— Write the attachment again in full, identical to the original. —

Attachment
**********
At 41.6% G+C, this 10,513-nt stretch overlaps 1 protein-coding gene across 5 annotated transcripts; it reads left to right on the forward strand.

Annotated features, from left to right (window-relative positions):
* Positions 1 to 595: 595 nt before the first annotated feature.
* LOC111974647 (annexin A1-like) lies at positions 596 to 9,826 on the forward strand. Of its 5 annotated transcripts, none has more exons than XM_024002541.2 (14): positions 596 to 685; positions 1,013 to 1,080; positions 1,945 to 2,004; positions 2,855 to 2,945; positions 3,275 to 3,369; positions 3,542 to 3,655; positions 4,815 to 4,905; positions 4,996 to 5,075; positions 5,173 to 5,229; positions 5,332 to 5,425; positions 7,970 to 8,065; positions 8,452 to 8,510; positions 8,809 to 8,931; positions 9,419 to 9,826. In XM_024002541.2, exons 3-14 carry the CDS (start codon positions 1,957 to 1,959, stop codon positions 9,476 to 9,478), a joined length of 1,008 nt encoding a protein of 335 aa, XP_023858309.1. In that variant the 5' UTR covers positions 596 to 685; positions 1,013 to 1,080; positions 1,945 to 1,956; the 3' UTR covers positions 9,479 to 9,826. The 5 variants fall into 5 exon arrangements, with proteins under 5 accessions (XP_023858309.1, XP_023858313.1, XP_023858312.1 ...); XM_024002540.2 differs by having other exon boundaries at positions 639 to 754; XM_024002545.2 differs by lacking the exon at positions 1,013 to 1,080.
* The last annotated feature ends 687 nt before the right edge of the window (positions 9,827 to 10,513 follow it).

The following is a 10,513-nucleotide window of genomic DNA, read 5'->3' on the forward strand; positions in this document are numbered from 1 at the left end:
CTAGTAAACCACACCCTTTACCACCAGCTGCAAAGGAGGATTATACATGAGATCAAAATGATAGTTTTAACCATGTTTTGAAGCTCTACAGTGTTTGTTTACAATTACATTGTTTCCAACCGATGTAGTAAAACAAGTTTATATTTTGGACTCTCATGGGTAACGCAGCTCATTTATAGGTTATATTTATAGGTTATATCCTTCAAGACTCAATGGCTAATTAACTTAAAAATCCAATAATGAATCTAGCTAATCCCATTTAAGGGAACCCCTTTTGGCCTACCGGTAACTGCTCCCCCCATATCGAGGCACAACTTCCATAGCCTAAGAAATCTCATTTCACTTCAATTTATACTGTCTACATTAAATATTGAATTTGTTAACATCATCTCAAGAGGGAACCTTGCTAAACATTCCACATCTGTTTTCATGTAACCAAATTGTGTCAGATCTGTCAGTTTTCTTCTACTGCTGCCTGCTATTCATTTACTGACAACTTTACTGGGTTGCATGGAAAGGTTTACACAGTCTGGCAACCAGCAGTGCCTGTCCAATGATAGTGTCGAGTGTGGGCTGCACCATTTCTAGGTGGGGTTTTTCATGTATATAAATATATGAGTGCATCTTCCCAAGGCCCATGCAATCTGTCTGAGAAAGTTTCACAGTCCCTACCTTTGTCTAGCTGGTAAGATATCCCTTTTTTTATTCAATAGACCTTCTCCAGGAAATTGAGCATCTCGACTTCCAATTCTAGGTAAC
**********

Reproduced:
At 41.6% G+C, this 10,513-nt stretch overlaps 1 protein-coding gene across 5 annotated transcripts; it reads left to right on the forward strand.

Annotated features, from left to right (window-relative positions):
* Positions 1 to 595: 595 nt before the first annotated feature.
* LOC111974647 (annexin A1-like) lies at positions 596 to 9,826 on the forward strand. Of its 5 annotated transcripts, none has more exons than XM_024002541.2 (14): positions 596 to 685; positions 1,013 to 1,080; positions 1,945 to 2,004; positions 2,855 to 2,945; positions 3,275 to 3,369; positions 3,542 to 3,655; positions 4,815 to 4,905; positions 4,996 to 5,075; positions 5,173 to 5,229; positions 5,332 to 5,425; positions 7,970 to 8,065; positions 8,452 to 8,510; positions 8,809 to 8,931; positions 9,419 to 9,826. In XM_024002541.2, exons 3-14 carry the CDS (start codon positions 1,957 to 1,959, stop codon positions 9,476 to 9,478), a joined length of 1,008 nt encoding a protein of 335 aa, XP_023858309.1. In that variant the 5' UTR covers positions 596 to 685; positions 1,013 to 1,080; positions 1,945 to 1,956; the 3' UTR covers positions 9,479 to 9,826. The 5 variants fall into 5 exon arrangements, with proteins under 5 accessions (XP_023858309.1, XP_023858313.1, XP_023858312.1 ...); XM_024002540.2 differs by having other exon boundaries at positions 639 to 754; XM_024002545.2 differs by lacking the exon at positions 1,013 to 1,080.
* The last annotated feature ends 687 nt before the right edge of the window (positions 9,827 to 10,513 follow it).

The following is a 10,513-nucleotide window of genomic DNA, read 5'->3' on the forward strand; positions in this document are numbered from 1 at the left end:
CTAGTAAACCACACCCTTTACCACCAGCTGCAAAGGAGGATTATACATGAGATCAAAATGATAGTTTTAACCATGTTTTGAAGCTCTACAGTGTTTGTTTACAATTACATTGTTTCCAACCGATGTAGTAAAACAAGTTTATATTTTGGACTCTCATGGGTAACGCAGCTCATTTATAGGTTATATTTATAGGTTATATCCTTCAAGACTCAATGGCTAATTAACTTAAAAATCCAATAATGAATCTAGCTAATCCCATTTAAGGGAACCCCTTTTGGCCTACCGGTAACTGCTCCCCCCATATCGAGGCACAACTTCCATAGCCTAAGAAATCTCATTTCACTTCAATTTATACTGTCTACATTAAATATTGAATTTGTTAACATCATCTCAAGAGGGAACCTTGCTAAACATTCCACATCTGTTTTCATGTAACCAAATTGTGTCAGATCTGTCAGTTTTCTTCTACTGCTGCCTGCTATTCATTTACTGACAACTTTACTGGGTTGCATGGAAAGGTTTACACAGTCTGGCAACCAGCAGTGCCTGTCCAATGATAGTGTCGAGTGTGGGCTGCACCATTTCTAGGTGGGGTTTTTCATGTATATAAATATATGAGTGCATCTTCCCAAGGCCCATGCAATCTGTCTGAGAAAGTTTCACAGTCCCTACCTTTGTCTAGCTGGTAAGATATCCCTTTTTTTATTCAATAGACCTTCTCCAGGAAATTGAGCATCTCGACTTCCAATTCTAGGTAAC